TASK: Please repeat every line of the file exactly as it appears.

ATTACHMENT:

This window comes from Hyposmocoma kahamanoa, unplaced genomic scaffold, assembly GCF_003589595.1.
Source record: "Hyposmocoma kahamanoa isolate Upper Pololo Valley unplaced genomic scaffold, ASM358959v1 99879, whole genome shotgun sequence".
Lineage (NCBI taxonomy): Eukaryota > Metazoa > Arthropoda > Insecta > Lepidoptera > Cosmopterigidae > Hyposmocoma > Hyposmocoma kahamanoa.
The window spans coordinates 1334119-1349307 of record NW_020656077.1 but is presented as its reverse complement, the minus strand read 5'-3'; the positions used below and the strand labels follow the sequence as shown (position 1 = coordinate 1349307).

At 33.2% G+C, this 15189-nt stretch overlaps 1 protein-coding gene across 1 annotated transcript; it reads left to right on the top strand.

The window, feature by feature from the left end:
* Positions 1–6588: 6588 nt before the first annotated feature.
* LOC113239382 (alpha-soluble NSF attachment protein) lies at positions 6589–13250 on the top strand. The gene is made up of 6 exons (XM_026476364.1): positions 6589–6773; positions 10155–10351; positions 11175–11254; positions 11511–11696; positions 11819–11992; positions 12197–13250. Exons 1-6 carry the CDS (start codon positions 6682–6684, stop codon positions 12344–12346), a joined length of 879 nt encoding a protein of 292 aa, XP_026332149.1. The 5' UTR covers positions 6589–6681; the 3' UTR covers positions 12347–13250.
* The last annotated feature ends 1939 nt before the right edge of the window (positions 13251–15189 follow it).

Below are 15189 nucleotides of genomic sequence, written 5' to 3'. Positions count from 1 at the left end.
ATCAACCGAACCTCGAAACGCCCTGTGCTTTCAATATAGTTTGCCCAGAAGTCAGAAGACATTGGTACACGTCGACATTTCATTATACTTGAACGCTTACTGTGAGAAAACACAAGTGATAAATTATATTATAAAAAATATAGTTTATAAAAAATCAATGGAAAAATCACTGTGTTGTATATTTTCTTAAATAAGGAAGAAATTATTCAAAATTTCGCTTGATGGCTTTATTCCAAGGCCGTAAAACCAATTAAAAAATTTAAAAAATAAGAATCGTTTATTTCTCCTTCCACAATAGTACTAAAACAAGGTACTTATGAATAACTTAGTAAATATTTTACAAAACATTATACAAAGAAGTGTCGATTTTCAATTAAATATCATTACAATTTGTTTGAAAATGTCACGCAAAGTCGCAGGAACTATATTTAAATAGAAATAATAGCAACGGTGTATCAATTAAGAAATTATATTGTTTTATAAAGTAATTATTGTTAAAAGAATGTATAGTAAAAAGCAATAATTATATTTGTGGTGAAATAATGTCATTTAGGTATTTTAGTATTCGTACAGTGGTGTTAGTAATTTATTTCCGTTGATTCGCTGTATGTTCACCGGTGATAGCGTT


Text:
This window comes from Hyposmocoma kahamanoa, unplaced genomic scaffold, assembly GCF_003589595.1.
Source record: "Hyposmocoma kahamanoa isolate Upper Pololo Valley unplaced genomic scaffold, ASM358959v1 99879, whole genome shotgun sequence".
Lineage (NCBI taxonomy): Eukaryota > Metazoa > Arthropoda > Insecta > Lepidoptera > Cosmopterigidae > Hyposmocoma > Hyposmocoma kahamanoa.
The window spans coordinates 1334119-1349307 of record NW_020656077.1 but is presented as its reverse complement, the minus strand read 5'-3'; the positions used below and the strand labels follow the sequence as shown (position 1 = coordinate 1349307).

At 33.2% G+C, this 15189-nt stretch overlaps 1 protein-coding gene across 1 annotated transcript; it reads left to right on the top strand.

The window, feature by feature from the left end:
* Positions 1–6588: 6588 nt before the first annotated feature.
* LOC113239382 (alpha-soluble NSF attachment protein) lies at positions 6589–13250 on the top strand. The gene is made up of 6 exons (XM_026476364.1): positions 6589–6773; positions 10155–10351; positions 11175–11254; positions 11511–11696; positions 11819–11992; positions 12197–13250. Exons 1-6 carry the CDS (start codon positions 6682–6684, stop codon positions 12344–12346), a joined length of 879 nt encoding a protein of 292 aa, XP_026332149.1. The 5' UTR covers positions 6589–6681; the 3' UTR covers positions 12347–13250.
* The last annotated feature ends 1939 nt before the right edge of the window (positions 13251–15189 follow it).

Below are 15189 nucleotides of genomic sequence, written 5' to 3'. Positions count from 1 at the left end.
ATCAACCGAACCTCGAAACGCCCTGTGCTTTCAATATAGTTTGCCCAGAAGTCAGAAGACATTGGTACACGTCGACATTTCATTATACTTGAACGCTTACTGTGAGAAAACACAAGTGATAAATTATATTATAAAAAATATAGTTTATAAAAAATCAATGGAAAAATCACTGTGTTGTATATTTTCTTAAATAAGGAAGAAATTATTCAAAATTTCGCTTGATGGCTTTATTCCAAGGCCGTAAAACCAATTAAAAAATTTAAAAAATAAGAATCGTTTATTTCTCCTTCCACAATAGTACTAAAACAAGGTACTTATGAATAACTTAGTAAATATTTTACAAAACATTATACAAAGAAGTGTCGATTTTCAATTAAATATCATTACAATTTGTTTGAAAATGTCACGCAAAGTCGCAGGAACTATATTTAAATAGAAATAATAGCAACGGTGTATCAATTAAGAAATTATATTGTTTTATAAAGTAATTATTGTTAAAAGAATGTATAGTAAAAAGCAATAATTATATTTGTGGTGAAATAATGTCATTTAGGTATTTTAGTATTCGTACAGTGGTGTTAGTAATTTATTTCCGTTGATTCGCTGTATGTTCACCGGTGATAGCGTT